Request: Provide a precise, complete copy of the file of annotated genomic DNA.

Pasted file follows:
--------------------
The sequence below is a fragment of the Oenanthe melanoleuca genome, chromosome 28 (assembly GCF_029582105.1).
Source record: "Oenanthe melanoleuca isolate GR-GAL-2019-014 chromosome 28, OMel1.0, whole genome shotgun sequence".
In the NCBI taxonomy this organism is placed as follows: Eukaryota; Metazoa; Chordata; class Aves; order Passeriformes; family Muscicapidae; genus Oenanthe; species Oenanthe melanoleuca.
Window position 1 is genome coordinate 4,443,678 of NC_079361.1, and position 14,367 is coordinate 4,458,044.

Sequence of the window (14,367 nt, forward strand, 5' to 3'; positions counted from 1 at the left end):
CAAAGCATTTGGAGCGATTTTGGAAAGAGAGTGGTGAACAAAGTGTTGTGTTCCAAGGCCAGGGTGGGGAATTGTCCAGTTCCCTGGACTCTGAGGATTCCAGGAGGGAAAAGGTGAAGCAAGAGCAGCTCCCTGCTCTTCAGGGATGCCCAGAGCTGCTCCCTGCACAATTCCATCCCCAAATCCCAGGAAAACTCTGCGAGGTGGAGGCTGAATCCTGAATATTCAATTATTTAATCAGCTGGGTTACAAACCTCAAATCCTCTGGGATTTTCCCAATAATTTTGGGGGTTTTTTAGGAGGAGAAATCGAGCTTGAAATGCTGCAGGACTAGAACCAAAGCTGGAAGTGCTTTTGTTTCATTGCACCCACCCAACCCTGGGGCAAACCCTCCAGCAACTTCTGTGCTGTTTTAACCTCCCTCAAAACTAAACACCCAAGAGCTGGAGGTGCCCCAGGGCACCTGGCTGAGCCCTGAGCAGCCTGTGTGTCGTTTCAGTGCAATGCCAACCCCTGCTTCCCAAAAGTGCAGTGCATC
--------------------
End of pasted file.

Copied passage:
The sequence below is a fragment of the Oenanthe melanoleuca genome, chromosome 28 (assembly GCF_029582105.1).
Source record: "Oenanthe melanoleuca isolate GR-GAL-2019-014 chromosome 28, OMel1.0, whole genome shotgun sequence".
In the NCBI taxonomy this organism is placed as follows: Eukaryota; Metazoa; Chordata; class Aves; order Passeriformes; family Muscicapidae; genus Oenanthe; species Oenanthe melanoleuca.
Window position 1 is genome coordinate 4,443,678 of NC_079361.1, and position 14,367 is coordinate 4,458,044.

Sequence of the window (14,367 nt, forward strand, 5' to 3'; positions counted from 1 at the left end):
CAAAGCATTTGGAGCGATTTTGGAAAGAGAGTGGTGAACAAAGTGTTGTGTTCCAAGGCCAGGGTGGGGAATTGTCCAGTTCCCTGGACTCTGAGGATTCCAGGAGGGAAAAGGTGAAGCAAGAGCAGCTCCCTGCTCTTCAGGGATGCCCAGAGCTGCTCCCTGCACAATTCCATCCCCAAATCCCAGGAAAACTCTGCGAGGTGGAGGCTGAATCCTGAATATTCAATTATTTAATCAGCTGGGTTACAAACCTCAAATCCTCTGGGATTTTCCCAATAATTTTGGGGGTTTTTTAGGAGGAGAAATCGAGCTTGAAATGCTGCAGGACTAGAACCAAAGCTGGAAGTGCTTTTGTTTCATTGCACCCACCCAACCCTGGGGCAAACCCTCCAGCAACTTCTGTGCTGTTTTAACCTCCCTCAAAACTAAACACCCAAGAGCTGGAGGTGCCCCAGGGCACCTGGCTGAGCCCTGAGCAGCCTGTGTGTCGTTTCAGTGCAATGCCAACCCCTGCTTCCCAAAAGTGCAGTGCATC